In this article, Caroline Hugonenc, global VP insights and research at Teads, outlines why marketers should consider making contextual targeting their prime strategy as they prepare for life after third-party cookies.
Data privacy has been top of the agenda for most companies in the last few years, even gaining national coverage, with consumers becoming more aware of how their data is being used. Whether it’s the Netflix documentary The Social Dilemma, or Apple’s latest updates, privacy is now an international talking point.
In an attempt to address data privacy issues, by mid 2022, third-party cookies will cease to exist on Google Chrome. This step, taken by the world’s most popular browser, follows similar moves by Safari and Firefox to give people more control over their data. Yet it doesn’t come without its challenges for advertisers and media buyers.
The end of cookies the beginning of a new era
When thinking about this topic, it’s important to remember that while cookies have been a consistent part of online advertising for a long time, the ecosystem is not dependent on them. Cookieless does not mean advertising less, or less personalisation or relevancy. It simply means two things: firstly the need for a transition towards responsible and sustainable advertising; and secondly, it’s time for non-intrusive personalisation which prioritises user experience and trust as the new normal.
If we assume the first point as a given, then we need to consider how to approach non-intrusive personalisation. One such way is via contextual solutions.
Why should contextual alignment matter?
It’s worth pointing out that targeting ads by using the content that they’re shown alongside doesn’t just benefit brands, but can improve user experience as well. Ads that are contextually aligned make sense to readers. Once someone decides to read an article (whether it’s about honeymoon plans, the latest tech release, or a piece of local news), they’re in a certain mindset. Aligning ads with that mindset will help amplify their message, and therefore create real uplift and impact for a brand’s campaign. It feels more in tune with the consumer’s values and interests, without making them feel concerned that their personal data has been shared with too many additional parties.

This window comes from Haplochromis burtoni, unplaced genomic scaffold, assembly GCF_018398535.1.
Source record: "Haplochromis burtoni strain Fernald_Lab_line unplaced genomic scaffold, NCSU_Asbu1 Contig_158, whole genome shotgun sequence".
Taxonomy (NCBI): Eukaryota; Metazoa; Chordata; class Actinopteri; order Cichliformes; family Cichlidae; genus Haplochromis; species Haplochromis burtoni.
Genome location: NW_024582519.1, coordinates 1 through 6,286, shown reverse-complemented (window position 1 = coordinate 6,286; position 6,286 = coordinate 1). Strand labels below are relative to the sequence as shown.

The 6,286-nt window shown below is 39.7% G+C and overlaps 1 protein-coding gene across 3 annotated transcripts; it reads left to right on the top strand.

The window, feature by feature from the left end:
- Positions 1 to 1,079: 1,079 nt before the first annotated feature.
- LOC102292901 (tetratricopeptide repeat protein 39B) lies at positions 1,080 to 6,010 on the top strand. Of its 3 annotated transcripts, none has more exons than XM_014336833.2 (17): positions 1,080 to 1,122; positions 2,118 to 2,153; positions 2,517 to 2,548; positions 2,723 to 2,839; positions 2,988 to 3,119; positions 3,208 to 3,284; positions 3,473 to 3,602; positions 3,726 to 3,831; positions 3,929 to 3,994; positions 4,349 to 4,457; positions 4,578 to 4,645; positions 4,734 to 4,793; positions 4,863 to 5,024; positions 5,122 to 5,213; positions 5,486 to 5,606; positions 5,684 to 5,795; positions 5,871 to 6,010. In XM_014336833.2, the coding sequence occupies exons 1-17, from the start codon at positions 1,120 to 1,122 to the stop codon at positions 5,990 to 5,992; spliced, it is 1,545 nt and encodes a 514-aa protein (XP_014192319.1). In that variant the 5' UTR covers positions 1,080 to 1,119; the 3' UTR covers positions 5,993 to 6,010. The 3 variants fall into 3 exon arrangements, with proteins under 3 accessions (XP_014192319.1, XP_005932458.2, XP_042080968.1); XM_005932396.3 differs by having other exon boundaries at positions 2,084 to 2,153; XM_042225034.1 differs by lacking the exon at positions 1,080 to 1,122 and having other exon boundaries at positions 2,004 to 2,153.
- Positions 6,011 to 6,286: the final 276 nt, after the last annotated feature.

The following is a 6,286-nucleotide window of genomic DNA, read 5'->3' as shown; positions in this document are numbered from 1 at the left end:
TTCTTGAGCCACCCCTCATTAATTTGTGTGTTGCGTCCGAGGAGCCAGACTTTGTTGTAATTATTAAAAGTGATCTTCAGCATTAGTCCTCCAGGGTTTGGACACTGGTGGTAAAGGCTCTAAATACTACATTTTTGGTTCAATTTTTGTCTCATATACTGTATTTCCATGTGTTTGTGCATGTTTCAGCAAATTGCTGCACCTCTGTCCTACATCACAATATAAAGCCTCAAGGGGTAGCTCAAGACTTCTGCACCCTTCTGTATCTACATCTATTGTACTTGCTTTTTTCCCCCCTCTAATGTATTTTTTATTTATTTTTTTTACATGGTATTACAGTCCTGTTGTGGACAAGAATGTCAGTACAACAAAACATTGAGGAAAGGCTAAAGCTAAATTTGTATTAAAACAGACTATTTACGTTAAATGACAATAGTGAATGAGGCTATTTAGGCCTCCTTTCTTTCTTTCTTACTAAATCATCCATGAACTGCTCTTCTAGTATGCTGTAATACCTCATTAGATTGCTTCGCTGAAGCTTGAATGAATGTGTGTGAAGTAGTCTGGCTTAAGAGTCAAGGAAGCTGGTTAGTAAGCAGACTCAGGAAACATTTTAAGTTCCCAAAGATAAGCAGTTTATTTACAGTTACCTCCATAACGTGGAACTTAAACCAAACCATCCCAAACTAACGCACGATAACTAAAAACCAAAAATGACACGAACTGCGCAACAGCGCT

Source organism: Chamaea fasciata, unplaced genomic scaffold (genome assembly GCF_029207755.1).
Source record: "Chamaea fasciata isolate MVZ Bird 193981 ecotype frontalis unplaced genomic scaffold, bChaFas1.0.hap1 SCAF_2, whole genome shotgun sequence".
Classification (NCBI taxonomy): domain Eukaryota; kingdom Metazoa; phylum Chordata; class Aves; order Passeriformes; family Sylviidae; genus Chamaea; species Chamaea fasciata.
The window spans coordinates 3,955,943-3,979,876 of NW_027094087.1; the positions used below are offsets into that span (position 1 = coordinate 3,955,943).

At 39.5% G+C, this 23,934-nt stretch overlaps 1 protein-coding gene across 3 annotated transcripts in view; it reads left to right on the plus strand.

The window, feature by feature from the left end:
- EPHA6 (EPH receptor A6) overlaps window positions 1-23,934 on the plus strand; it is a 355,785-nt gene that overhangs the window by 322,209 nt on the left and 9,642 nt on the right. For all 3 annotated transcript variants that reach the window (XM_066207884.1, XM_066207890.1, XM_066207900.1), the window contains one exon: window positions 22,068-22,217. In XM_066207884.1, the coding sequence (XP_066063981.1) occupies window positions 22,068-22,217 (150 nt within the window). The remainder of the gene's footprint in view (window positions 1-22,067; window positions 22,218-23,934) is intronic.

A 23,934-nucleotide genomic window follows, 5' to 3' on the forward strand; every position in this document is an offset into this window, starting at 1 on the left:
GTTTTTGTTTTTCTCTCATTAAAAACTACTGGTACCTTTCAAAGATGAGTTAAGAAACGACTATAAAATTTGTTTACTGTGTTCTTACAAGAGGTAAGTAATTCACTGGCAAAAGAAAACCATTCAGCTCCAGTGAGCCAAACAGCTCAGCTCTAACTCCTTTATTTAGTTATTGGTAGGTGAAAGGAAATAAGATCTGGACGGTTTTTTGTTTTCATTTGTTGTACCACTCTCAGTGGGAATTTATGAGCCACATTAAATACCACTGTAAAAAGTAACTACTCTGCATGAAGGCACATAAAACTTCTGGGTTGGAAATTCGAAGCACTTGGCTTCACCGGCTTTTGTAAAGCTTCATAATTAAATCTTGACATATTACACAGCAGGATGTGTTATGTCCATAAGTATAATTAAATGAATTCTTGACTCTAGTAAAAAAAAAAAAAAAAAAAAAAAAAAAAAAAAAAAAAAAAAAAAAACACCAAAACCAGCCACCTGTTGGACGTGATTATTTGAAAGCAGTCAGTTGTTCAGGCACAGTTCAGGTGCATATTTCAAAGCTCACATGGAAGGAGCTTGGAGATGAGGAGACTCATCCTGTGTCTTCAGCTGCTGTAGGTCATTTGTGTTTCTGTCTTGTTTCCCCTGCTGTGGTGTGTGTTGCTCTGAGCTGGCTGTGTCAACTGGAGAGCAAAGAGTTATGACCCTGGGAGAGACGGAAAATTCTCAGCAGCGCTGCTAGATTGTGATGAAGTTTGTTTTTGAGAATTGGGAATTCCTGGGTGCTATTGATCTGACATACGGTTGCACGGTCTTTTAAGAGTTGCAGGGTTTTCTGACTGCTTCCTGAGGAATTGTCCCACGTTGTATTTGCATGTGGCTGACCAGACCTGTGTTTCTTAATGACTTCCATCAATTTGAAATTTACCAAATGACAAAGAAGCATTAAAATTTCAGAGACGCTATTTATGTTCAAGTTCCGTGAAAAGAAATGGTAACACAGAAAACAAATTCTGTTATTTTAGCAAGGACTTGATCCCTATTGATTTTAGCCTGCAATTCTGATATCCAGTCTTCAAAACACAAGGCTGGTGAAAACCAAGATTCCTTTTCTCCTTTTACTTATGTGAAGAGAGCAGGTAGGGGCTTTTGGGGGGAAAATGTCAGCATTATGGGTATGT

What are the main challenges to overcome when it comes to Contextual?
When the third-party cookie is made redundant, many will be turning to contextual as a solution for agencies and advertisers. But using context to maximise the impact of advertising is not easy to do, with a few key challenges in particular to be aware of:
- Accuracy. Many contextual solutions today rely heavily on keywords, which makes sense at a glance. But over-reliance on single triggers can lead to false-positives and questionable accuracy that wouldn’t match the results seen in this study.
- Granularity. Broad contextual targeting can prevent the amplification of the marketing message or proper engagement with the right audience.